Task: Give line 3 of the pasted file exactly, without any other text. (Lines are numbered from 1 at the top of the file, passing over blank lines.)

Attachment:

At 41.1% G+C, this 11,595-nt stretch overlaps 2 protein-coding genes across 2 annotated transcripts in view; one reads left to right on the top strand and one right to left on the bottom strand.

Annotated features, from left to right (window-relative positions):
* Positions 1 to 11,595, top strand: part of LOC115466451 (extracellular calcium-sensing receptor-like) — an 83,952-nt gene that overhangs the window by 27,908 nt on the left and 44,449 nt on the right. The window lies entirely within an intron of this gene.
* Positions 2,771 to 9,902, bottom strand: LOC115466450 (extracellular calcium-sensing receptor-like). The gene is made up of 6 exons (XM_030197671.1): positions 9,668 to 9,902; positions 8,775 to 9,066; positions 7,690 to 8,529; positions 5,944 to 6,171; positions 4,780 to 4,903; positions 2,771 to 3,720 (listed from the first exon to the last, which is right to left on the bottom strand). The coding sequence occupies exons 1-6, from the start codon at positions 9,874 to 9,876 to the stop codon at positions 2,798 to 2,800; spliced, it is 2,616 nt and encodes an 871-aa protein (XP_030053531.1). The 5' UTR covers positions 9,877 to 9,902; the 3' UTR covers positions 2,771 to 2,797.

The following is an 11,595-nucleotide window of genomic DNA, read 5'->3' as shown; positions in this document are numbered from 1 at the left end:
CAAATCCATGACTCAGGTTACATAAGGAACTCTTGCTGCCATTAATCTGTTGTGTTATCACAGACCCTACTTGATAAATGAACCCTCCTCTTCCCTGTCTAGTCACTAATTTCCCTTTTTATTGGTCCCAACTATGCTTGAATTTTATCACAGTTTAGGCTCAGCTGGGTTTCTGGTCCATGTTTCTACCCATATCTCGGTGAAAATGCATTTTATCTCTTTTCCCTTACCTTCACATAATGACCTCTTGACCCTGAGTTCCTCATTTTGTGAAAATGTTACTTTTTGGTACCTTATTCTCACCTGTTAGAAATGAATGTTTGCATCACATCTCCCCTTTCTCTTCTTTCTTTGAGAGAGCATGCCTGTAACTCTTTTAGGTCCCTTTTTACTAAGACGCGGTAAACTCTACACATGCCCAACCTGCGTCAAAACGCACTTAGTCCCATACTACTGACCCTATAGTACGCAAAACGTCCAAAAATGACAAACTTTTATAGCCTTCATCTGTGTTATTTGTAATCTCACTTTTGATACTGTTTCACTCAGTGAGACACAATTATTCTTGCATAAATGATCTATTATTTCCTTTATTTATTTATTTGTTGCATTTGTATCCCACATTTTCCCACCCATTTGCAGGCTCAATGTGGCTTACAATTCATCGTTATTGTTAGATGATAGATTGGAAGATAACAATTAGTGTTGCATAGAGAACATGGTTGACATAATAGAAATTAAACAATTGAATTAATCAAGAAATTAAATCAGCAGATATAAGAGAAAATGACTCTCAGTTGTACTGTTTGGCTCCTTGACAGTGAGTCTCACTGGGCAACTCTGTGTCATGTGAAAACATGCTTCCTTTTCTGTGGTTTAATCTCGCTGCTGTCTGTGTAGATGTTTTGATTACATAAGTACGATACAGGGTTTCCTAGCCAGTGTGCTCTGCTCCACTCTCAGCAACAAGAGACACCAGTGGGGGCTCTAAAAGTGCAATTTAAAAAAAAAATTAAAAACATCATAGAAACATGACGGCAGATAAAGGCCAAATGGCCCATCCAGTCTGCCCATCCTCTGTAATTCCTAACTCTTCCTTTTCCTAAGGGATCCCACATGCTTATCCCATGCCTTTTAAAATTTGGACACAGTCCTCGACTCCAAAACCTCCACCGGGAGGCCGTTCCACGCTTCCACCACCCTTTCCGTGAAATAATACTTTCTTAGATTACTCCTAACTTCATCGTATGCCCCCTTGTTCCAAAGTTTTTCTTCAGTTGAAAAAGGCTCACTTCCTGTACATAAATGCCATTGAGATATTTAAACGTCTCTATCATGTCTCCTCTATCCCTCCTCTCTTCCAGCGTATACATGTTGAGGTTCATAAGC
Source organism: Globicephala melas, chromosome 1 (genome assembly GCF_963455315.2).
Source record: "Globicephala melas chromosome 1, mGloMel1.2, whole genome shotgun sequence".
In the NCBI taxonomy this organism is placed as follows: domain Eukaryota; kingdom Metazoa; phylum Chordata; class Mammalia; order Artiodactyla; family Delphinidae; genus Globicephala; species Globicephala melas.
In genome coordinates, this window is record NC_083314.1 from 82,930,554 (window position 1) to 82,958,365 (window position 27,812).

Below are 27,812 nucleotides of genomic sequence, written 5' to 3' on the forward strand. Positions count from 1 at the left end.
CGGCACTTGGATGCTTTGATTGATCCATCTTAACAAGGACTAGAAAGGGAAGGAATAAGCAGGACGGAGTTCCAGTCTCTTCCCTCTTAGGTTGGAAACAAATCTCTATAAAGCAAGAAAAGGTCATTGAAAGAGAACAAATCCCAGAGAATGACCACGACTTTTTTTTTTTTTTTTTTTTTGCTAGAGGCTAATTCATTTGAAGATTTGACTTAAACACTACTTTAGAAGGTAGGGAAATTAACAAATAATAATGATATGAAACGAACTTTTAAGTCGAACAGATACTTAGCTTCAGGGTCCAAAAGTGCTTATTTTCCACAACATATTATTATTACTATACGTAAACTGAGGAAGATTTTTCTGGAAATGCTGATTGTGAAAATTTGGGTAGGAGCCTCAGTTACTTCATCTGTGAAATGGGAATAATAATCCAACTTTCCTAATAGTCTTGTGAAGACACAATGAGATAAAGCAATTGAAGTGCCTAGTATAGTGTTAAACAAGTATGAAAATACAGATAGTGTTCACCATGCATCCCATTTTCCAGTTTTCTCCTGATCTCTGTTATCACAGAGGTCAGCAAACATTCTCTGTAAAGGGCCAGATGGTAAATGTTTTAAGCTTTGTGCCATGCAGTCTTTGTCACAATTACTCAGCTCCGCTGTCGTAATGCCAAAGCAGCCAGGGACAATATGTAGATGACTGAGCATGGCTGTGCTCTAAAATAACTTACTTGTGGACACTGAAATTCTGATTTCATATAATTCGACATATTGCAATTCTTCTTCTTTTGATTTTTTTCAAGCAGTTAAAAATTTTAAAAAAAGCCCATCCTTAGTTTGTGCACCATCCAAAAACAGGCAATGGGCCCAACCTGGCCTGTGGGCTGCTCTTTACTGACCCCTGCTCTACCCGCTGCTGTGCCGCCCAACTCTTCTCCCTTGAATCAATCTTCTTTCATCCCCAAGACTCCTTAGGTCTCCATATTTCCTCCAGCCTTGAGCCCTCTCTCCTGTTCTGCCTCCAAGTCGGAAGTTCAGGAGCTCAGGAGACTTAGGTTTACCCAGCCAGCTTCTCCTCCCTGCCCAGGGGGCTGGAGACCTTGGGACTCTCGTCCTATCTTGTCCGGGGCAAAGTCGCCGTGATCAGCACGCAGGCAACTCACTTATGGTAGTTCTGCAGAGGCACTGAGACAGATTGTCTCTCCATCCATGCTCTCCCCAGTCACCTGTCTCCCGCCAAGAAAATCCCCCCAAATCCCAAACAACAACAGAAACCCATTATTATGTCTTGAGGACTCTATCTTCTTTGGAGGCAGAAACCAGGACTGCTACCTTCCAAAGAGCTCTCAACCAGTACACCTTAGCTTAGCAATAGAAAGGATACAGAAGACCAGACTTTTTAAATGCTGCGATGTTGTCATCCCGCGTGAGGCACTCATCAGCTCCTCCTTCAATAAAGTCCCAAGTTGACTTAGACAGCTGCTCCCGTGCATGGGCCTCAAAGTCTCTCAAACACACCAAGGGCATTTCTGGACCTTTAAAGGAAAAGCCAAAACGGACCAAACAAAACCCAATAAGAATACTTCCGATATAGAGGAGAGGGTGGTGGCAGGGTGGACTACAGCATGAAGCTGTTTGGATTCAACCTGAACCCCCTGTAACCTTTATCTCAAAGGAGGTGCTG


* Positions 1 to 11,595, top strand: part of LOC115466451 (extracellular calcium-sensing receptor-like) — an 83,952-nt gene that overhangs the window by 27,908 nt on the left and 44,449 nt on the right. The window lies entirely within an intron of this gene.